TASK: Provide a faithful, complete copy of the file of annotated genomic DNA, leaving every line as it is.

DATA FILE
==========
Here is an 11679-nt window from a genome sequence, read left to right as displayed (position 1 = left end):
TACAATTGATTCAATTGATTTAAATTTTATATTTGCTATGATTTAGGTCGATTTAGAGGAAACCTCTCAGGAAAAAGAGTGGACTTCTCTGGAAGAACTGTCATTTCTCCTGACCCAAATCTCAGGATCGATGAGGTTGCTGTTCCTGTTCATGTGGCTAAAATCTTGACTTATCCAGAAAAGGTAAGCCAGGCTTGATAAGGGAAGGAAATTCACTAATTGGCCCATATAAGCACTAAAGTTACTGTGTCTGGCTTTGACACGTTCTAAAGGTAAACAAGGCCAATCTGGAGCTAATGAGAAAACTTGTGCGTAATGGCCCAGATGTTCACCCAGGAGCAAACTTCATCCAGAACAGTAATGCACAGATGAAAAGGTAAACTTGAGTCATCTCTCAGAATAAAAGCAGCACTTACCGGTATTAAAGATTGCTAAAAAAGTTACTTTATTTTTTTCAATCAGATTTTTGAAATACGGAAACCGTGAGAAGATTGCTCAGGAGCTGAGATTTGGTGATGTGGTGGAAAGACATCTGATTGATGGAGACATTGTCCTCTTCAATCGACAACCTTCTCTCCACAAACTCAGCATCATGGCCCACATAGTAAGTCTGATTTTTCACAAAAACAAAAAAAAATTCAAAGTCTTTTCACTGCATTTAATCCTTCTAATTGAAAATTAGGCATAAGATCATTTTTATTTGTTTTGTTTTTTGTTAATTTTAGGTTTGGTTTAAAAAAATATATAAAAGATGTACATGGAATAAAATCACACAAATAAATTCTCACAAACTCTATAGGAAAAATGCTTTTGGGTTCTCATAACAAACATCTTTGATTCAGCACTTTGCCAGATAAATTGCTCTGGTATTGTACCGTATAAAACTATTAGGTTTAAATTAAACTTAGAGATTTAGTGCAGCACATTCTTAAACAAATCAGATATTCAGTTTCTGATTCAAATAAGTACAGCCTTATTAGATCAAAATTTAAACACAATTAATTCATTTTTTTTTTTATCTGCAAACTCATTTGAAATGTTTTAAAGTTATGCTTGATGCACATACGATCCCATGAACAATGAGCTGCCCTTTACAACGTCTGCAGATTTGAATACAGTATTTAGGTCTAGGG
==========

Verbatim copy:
Here is an 11679-nt window from a genome sequence, read left to right as displayed (position 1 = left end):
TACAATTGATTCAATTGATTTAAATTTTATATTTGCTATGATTTAGGTCGATTTAGAGGAAACCTCTCAGGAAAAAGAGTGGACTTCTCTGGAAGAACTGTCATTTCTCCTGACCCAAATCTCAGGATCGATGAGGTTGCTGTTCCTGTTCATGTGGCTAAAATCTTGACTTATCCAGAAAAGGTAAGCCAGGCTTGATAAGGGAAGGAAATTCACTAATTGGCCCATATAAGCACTAAAGTTACTGTGTCTGGCTTTGACACGTTCTAAAGGTAAACAAGGCCAATCTGGAGCTAATGAGAAAACTTGTGCGTAATGGCCCAGATGTTCACCCAGGAGCAAACTTCATCCAGAACAGTAATGCACAGATGAAAAGGTAAACTTGAGTCATCTCTCAGAATAAAAGCAGCACTTACCGGTATTAAAGATTGCTAAAAAAGTTACTTTATTTTTTTCAATCAGATTTTTGAAATACGGAAACCGTGAGAAGATTGCTCAGGAGCTGAGATTTGGTGATGTGGTGGAAAGACATCTGATTGATGGAGACATTGTCCTCTTCAATCGACAACCTTCTCTCCACAAACTCAGCATCATGGCCCACATAGTAAGTCTGATTTTTCACAAAAACAAAAAAAAATTCAAAGTCTTTTCACTGCATTTAATCCTTCTAATTGAAAATTAGGCATAAGATCATTTTTATTTGTTTTGTTTTTTGTTAATTTTAGGTTTGGTTTAAAAAAATATATAAAAGATGTACATGGAATAAAATCACACAAATAAATTCTCACAAACTCTATAGGAAAAATGCTTTTGGGTTCTCATAACAAACATCTTTGATTCAGCACTTTGCCAGATAAATTGCTCTGGTATTGTACCGTATAAAACTATTAGGTTTAAATTAAACTTAGAGATTTAGTGCAGCACATTCTTAAACAAATCAGATATTCAGTTTCTGATTCAAATAAGTACAGCCTTATTAGATCAAAATTTAAACACAATTAATTCATTTTTTTTTTTATCTGCAAACTCATTTGAAATGTTTTAAAGTTATGCTTGATGCACATACGATCCCATGAACAATGAGCTGCCCTTTACAACGTCTGCAGATTTGAATACAGTATTTAGGTCTAGGG